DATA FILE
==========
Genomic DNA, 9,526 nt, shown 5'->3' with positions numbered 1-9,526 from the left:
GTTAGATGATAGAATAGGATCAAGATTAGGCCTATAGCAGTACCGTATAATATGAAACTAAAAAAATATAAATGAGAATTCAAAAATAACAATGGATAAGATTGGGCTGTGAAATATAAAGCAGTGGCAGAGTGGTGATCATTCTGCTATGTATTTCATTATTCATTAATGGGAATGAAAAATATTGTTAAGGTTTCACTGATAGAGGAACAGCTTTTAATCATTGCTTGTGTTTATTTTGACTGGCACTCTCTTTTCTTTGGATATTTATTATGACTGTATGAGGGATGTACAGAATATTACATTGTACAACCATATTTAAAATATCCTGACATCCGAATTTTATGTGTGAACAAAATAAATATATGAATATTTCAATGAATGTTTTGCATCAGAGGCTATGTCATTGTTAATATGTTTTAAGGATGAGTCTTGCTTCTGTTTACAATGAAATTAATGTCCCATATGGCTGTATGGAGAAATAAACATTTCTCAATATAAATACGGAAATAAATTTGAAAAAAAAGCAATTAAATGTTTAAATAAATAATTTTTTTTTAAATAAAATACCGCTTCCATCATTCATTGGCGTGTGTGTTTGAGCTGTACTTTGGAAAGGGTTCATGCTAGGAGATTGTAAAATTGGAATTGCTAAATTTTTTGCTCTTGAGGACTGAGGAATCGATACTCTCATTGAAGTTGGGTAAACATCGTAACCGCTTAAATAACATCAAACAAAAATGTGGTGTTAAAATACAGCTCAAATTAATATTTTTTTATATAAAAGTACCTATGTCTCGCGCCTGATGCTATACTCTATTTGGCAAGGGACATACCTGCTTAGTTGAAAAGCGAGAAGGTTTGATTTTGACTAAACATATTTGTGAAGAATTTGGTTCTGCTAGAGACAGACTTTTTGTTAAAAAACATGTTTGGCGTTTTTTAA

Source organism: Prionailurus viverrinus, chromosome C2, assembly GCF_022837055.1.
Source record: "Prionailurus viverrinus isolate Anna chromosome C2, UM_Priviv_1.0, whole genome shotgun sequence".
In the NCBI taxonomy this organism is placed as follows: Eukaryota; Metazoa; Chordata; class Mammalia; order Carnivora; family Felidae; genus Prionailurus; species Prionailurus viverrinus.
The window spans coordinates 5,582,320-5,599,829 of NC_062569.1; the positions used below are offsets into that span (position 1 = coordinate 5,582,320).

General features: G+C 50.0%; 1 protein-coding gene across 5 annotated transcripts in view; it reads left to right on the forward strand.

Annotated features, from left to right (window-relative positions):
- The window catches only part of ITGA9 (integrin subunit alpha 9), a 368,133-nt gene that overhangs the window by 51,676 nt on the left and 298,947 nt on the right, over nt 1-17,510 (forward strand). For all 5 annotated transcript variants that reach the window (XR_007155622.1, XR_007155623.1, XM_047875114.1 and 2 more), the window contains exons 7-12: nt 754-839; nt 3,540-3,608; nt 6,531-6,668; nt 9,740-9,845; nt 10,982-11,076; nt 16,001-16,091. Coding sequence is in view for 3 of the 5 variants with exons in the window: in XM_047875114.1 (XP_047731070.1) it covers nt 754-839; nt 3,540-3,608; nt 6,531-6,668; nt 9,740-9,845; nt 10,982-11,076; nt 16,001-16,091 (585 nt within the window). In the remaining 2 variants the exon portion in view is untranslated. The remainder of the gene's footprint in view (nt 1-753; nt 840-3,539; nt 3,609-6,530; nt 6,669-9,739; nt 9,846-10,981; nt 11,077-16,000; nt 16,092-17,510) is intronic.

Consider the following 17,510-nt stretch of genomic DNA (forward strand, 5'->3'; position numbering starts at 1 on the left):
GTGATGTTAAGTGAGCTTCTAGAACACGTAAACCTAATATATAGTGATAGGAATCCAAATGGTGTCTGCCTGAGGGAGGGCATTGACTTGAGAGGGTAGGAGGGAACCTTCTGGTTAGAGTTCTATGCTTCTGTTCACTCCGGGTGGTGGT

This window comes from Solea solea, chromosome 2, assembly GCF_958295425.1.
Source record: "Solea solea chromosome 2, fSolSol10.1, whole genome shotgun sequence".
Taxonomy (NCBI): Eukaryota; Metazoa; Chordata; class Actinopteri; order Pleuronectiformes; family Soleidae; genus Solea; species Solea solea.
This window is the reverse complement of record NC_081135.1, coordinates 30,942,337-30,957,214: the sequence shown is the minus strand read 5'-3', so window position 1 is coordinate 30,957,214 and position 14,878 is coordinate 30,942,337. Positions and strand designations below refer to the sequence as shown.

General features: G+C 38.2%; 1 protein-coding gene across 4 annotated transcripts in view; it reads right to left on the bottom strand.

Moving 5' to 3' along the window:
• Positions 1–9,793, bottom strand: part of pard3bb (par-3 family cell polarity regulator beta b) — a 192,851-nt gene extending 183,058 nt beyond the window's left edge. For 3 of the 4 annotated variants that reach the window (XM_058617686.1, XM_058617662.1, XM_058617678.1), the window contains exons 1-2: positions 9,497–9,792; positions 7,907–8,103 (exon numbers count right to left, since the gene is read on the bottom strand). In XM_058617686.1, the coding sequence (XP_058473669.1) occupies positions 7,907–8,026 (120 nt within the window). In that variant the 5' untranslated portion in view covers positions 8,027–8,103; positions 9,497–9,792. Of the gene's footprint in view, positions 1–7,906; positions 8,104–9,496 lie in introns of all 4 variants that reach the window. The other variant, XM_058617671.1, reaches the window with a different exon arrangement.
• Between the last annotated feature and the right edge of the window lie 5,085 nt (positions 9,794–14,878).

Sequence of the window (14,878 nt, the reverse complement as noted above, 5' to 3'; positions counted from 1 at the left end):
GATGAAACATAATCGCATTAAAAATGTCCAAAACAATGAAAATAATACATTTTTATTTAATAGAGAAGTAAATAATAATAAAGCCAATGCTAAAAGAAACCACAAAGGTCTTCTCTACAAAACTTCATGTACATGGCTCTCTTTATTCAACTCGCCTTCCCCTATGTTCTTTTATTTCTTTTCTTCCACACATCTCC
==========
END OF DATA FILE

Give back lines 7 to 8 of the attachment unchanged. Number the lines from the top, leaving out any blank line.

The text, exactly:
General features: G+C 50.0%; 1 protein-coding gene across 5 annotated transcripts in view; it reads left to right on the forward strand.

Annotated features, from left to right (window-relative positions):